8 ways to get more done in Microsoft Word with less work

Move stuff around in a jiffy, delete like a pro, minimize distractions, and much more.

8 ways to get more done in Microsoft Word with less work
[Photo: Christina Morillo/Pexels]

Love it or hate it, at 37 years and counting, Microsoft Word is old enough to run for president or have gotten divorced (maybe a couple times). It might even experience unexplainable back pain in the morning.


Word not going anywhere—at least not for a while. And even if you use it every day, there are still probably plenty of super-helpful tips, tricks, and shortcuts you haven’t discovered. Here’s a quick list of some of the more useful ones.

Note: I’m using Microsoft Word for Office 365 on a Windows 10 PC but I’ll list Mac equivalents where available.

Auto-generate some gibberish

If you’re the type of person who likes to get something—anything—on the page just so you don’t have to stare unblinkingly into all that white space, you may be happy to know that Word puts a couple forms of dummy text close at hand.

Should you be a fan of the classic Lorem ipsum prose, simply type =lorem(4,3) and hit Enter to get four paragraphs of Lorem ipsum at a length of three sentences each. Replace the digits in the parentheses to get however many paragraphs and sentences you need, respectively.


If you’re not a fan of Lorem ipsum, then replace lorem with rand instead—for example: =rand(4,3)—to get what appears to be documentation lifted from Word’s help file.

Focus and focus some more

Maybe you just want to get some of Word’s distracting cruft out of the way, or maybe you want to nuke said cruft entirely.

If it’s the former, hold down the CTRL key and press F1 (Command + Option + R on a Mac) and the ribbon menu up top will collapse, leaving a minimal menu. Use the same key sequence again to get it back.

And for a truly minimal experience, click the Focus icon in the bottom of the window toward the right-hand side. It’ll serve up your page, a blinking cursor, and a blank background. Start typing away and to get the menu back, click the three tiny dots up at the very top of the screen or press the Escape key.

Does that word mean what I think it means?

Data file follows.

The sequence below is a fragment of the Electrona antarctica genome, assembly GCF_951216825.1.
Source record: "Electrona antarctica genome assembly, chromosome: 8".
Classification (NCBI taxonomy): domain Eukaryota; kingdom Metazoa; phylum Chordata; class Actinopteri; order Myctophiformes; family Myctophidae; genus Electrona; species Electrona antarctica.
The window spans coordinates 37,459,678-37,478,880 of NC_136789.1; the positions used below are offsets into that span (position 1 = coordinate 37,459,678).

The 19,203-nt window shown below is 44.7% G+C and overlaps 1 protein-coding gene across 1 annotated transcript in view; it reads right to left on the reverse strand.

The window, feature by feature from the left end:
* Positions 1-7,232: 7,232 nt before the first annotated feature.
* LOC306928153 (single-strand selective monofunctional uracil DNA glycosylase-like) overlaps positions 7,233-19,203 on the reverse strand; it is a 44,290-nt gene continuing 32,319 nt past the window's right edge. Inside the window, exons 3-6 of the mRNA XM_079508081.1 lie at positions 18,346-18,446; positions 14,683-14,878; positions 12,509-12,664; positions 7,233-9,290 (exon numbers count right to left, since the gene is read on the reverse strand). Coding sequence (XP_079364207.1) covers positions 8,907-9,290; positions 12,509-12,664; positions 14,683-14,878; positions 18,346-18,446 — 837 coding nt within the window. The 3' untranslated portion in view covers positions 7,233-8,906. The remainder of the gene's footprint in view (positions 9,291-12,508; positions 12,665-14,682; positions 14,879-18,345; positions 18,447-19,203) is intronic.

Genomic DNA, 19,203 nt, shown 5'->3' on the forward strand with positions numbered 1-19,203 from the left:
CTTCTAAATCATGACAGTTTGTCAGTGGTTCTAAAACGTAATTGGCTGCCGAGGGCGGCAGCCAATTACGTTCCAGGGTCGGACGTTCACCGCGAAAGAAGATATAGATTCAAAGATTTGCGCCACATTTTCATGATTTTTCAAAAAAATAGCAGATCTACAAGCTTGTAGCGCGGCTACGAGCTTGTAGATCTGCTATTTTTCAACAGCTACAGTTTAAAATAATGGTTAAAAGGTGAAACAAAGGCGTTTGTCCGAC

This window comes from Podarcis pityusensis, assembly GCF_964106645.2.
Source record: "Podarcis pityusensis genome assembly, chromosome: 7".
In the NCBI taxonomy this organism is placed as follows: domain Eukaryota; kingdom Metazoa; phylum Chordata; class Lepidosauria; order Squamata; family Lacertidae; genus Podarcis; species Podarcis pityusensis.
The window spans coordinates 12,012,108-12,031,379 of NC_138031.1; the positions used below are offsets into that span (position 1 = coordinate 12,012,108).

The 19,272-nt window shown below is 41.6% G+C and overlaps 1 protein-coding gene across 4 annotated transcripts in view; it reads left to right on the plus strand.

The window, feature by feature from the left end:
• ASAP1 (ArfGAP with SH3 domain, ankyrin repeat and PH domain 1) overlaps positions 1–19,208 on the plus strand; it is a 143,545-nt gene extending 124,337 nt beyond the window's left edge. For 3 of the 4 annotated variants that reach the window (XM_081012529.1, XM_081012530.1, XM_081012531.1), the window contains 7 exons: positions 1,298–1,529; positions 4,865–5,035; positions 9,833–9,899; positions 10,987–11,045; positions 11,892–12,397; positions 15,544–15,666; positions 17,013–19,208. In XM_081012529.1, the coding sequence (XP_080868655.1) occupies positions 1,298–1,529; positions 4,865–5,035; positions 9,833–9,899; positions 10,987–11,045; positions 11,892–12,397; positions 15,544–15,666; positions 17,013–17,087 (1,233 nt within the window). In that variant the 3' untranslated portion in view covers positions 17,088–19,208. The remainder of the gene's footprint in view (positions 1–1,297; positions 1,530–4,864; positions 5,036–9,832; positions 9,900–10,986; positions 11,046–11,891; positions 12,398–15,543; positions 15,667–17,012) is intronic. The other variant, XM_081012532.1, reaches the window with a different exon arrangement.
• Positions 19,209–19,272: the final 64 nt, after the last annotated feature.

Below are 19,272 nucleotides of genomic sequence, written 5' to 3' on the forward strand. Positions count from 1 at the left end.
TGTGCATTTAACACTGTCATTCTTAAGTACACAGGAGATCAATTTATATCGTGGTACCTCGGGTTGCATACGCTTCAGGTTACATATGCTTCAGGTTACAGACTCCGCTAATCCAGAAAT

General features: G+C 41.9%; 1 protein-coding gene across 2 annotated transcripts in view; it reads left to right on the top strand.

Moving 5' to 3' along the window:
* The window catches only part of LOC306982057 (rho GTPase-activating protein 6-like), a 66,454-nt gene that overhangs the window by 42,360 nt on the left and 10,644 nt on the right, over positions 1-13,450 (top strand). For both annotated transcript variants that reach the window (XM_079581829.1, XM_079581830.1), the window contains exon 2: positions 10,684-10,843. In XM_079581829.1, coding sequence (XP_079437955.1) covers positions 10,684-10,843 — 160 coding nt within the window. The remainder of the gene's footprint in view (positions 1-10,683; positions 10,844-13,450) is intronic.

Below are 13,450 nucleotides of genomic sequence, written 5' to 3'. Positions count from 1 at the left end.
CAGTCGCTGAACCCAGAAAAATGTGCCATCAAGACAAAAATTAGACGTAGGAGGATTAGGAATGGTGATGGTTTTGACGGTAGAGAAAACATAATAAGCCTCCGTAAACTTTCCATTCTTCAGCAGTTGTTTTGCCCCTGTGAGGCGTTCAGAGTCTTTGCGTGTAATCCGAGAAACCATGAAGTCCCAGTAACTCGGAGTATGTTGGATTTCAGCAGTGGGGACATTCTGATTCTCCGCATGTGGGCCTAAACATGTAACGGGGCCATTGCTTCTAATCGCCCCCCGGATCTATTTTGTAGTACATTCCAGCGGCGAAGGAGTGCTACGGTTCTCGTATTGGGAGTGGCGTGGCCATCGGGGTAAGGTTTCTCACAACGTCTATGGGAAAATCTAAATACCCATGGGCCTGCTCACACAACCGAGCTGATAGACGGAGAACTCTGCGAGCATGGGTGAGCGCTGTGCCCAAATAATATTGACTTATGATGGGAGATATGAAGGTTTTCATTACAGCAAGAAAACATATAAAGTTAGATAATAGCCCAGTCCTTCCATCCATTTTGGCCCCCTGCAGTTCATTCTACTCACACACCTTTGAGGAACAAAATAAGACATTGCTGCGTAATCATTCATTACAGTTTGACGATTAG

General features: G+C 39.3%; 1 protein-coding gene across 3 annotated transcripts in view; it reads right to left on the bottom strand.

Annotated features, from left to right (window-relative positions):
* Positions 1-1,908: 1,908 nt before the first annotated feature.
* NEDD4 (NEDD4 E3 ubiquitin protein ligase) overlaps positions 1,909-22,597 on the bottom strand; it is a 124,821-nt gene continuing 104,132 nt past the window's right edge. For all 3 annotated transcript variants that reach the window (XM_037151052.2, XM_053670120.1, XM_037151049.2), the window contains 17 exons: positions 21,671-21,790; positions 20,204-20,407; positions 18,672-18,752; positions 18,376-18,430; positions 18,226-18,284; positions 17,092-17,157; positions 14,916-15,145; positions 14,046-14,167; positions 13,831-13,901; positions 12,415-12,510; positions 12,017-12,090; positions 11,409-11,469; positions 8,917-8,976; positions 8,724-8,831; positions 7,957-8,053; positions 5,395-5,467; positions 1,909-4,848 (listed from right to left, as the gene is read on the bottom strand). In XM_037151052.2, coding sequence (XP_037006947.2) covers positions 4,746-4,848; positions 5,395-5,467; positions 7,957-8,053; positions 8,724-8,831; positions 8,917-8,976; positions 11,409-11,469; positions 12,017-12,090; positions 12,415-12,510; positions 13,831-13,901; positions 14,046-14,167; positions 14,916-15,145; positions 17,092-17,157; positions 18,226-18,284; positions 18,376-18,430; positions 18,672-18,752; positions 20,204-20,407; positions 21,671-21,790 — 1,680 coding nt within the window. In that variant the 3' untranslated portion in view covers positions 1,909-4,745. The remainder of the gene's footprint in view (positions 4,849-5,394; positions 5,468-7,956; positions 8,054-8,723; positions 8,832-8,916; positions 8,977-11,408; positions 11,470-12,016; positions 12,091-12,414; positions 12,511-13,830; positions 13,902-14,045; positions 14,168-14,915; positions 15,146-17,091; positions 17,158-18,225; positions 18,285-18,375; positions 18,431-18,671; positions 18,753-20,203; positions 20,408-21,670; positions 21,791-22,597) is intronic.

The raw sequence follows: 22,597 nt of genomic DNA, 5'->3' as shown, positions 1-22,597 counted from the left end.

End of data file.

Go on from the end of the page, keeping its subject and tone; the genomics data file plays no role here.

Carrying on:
It’s easy to get carried away trying to beautify your writing. So if you find yourself using a word but you’re not quite sure what it means, right click it and select the Search option about halfway down in the menu to get a definition.


This feature also helps for looking up background info. If you’re writing about bald eagles, for instance, select the entire “bald eagles” phrase and use the Search option to learn more about bald eagles without leaving Word.

And if you’re looking for a similar but new word altogether, right-click it and select the Synonyms option for alternatives.

Delete entire words

Every bit of efficiency counts, so instead of pressing Backspace a bunch of times to delete a word, just plop your cursor at the end of it and hold down the CTRL key before you press Backspace. That’ll delete the entire word.

And just to extend this fun parlor trick in the other direction, holding down CTRL and hitting the Delete key will delete the word to the right of the cursor.


On a Mac, use the Function (fn) key + Delete and the Option key + Delete, respectively.

Move giant chunks of text around with ease

You’ve written a dynamite paragraph. It’s so good, in fact, that you think it should be way further up the page.

You could keystroke yourself to death by cutting it and pasting it like a barbarian, or you could simply select it, press F2, and then move your cursor to where you want it to live and press Enter. A quick whiff of ozone later, and your paragraph has found its new home.

Where was I?

If you’re editing a long document and you’ve been clicking around between several disparate pages, there’s nothing quite as frustrating as losing your place.


Thanks to Microsoft’s foresight, you can cycle your way through recent cursor positions and edit locations by holding down Shift and pressing the F5 key. It makes jumping back and forth a lot less tedious.

Add screenshots without leaving Word

As someone who’s dealt with a fair amount of software documentation and product screenshots for a living, I’m shocked, embarrassed, and borderline irate about all the time I’ve wasted manually grabbing screenshots and inserting them into Word.

Right from the straightforwardly-named Insert menu sits the equally-straightforwardly-named Screenshot feature which, when clicked, lets you select open windows on your computer—at which point they’re elegantly deposited smack-dab into your document as a screenshot. So much time I’ll never get back!

Have Word read your document to you

By the time you’re done writing, you don’t want to read another word. No problem!


Click View up in the menu, select Immersive Reader, then click Read Aloud to have one of Microsoft’s robo-voices read your work back to you. You can select alternate voices, finesse the reading speed, and . . . oh, maybe just close your eyes for a few paragraphs.